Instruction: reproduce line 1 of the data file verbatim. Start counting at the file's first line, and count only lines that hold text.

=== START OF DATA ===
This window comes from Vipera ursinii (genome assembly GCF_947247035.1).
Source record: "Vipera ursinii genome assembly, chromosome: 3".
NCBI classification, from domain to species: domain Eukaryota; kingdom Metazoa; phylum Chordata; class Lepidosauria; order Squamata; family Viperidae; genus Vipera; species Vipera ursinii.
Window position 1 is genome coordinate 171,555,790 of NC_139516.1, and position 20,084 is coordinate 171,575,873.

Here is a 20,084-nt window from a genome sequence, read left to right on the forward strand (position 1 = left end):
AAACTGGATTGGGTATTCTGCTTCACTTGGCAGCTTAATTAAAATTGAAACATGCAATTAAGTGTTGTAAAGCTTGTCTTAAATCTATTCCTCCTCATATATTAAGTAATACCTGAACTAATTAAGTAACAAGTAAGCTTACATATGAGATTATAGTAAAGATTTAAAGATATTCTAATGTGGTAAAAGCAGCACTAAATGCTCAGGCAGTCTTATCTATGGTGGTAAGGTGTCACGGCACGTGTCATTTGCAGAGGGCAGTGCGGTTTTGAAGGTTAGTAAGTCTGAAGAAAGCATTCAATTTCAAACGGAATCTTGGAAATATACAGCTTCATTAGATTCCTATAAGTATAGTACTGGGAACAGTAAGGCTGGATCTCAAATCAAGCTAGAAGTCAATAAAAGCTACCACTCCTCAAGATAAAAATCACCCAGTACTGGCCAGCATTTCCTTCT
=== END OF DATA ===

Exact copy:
This window comes from Vipera ursinii (genome assembly GCF_947247035.1).